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Vancouver’s budget continues to raises questions, protest

December 3rd, 2009 · 6 Comments

As I’ve mentioned in past blog p0sts, Vancouver’s budget process this year has been an exceptionally difficult one, not just because of the amount of money that is being trimmed, but because it seems to go far beyond what other municipalities are having to do as they also cope with the recession. My story in today’s Globe takes another look at what various groups are saying about the Vancouver budget.

I’ve seen lots of budgets in my day (adopting my old fogey voice here) but I’ve never seen one quite like this, where people from a wide range of political perspectives are questioning the strategy behind the budget process and the tax-increase limit that’s been arrived at. Since very few of us truly understand how to deconstruct a billion-dollar budget, we end up having to rely on statements from the various parties about what’s really going on.

Vision councillors say that the NPA council created a structural deficit that they’re now trying to fix, which means having to drastically rein in otherwise today’s four-per-cent increase will escalate exponentially in the next few years as it takes bigger and bigger increases to cover a pattern of spending far beyond inflation.

The NPA’s Suzanne Anton asks when Vision is going to stop blaming the NPA for everything and she fires back that the mayor and his team have loaded extra costs onto the city because they’re trying to take on provincial issues like homelessness and mental health, which cost big bucks.

It’s not easy to figure out what’s what. Certainly, in past years, I’ve seen the city’s financial people warn councils that even though they’ve made it through this year with a five-per-cent or six-per-cent or four-per-cent increase, the projections for the next year bad and, unless there are some changes, the council will be looking at seven, eight, nine, 10.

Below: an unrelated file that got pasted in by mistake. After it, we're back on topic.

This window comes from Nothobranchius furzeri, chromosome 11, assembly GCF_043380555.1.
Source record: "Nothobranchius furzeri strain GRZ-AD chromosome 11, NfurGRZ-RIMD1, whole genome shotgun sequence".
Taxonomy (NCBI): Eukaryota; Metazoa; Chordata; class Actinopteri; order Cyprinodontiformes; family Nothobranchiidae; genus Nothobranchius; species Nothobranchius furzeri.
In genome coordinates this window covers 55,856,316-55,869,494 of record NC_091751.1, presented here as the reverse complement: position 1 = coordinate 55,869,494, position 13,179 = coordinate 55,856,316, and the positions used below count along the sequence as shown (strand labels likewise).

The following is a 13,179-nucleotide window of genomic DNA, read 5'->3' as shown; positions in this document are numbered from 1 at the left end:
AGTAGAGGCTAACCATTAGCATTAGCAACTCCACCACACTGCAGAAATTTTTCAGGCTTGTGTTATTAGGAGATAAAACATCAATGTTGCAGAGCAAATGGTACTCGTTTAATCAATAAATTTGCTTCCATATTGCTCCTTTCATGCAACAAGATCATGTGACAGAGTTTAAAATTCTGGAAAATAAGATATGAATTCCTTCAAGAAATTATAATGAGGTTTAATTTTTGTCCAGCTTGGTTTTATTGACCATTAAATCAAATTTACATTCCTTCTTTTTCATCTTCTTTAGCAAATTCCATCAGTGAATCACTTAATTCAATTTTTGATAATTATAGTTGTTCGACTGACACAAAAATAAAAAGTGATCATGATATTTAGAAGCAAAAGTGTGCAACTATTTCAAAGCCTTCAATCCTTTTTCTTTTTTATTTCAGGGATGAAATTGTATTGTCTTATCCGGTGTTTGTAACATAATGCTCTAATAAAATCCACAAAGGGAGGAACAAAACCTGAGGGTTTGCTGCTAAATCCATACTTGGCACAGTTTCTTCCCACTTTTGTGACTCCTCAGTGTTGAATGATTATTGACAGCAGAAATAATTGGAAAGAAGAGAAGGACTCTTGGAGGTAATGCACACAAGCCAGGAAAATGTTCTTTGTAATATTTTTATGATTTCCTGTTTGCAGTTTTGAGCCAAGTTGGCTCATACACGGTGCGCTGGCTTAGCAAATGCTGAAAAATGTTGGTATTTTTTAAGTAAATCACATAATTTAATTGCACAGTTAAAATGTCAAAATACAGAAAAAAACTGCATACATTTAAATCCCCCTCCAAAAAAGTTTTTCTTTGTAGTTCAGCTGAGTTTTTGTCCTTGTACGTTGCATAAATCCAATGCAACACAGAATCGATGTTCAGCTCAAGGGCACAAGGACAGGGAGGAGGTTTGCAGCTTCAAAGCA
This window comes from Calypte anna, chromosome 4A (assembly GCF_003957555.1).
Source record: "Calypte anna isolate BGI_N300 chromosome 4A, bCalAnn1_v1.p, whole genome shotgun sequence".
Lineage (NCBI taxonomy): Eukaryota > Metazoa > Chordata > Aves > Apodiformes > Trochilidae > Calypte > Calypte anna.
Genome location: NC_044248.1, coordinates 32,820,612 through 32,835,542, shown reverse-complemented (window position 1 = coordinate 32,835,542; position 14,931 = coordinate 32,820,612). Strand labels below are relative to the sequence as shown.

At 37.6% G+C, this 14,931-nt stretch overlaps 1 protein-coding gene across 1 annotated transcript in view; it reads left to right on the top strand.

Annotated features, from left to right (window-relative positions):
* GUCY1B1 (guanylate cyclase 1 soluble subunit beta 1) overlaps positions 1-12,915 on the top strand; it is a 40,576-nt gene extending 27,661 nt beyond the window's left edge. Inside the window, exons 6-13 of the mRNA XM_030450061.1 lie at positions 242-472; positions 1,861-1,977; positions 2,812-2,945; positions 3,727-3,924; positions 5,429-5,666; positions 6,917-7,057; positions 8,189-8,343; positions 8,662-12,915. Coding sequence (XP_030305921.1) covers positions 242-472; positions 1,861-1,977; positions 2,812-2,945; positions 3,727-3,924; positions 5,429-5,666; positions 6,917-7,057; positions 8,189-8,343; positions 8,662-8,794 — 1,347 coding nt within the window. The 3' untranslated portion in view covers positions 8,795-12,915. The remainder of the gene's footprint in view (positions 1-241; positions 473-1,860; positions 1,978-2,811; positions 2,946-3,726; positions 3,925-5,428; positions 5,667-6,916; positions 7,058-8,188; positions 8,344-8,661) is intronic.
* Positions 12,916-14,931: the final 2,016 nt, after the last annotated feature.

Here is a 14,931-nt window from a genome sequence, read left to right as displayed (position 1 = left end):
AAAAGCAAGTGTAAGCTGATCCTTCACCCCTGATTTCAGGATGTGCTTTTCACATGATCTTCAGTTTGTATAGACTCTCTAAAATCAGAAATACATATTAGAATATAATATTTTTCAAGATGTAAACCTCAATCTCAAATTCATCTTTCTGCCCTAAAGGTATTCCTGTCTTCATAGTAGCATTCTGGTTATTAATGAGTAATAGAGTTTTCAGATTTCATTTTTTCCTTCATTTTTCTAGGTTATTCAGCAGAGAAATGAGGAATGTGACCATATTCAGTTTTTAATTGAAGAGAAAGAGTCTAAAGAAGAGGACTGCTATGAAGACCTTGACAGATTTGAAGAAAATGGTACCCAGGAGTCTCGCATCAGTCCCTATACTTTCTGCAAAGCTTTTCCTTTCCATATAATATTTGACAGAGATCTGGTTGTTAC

But that dire prediction for the next year never seems to come about. Changes DO get made and the next year’s increase, while not necessarily at the rate of inflation, isn’t in the double digits.

Given that, then, I feel as though many of us watching having to decide who we’re going to trust: Vision, claiming that the NPA was steering the city’s financial ship for the rocks; or the NPA, claiming that it’s all political strategy and money spent on what should be provincial social programs. Neither is a completely believable analysis.

It would be great if we could get a few finance wizards commenting on all this, in the way that we get development experts dissecting some of the land-use issues.

BTW, public meetings on the budget start tonight and, with 50 speakers signed up so far, are expected to continue next week.

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  • MB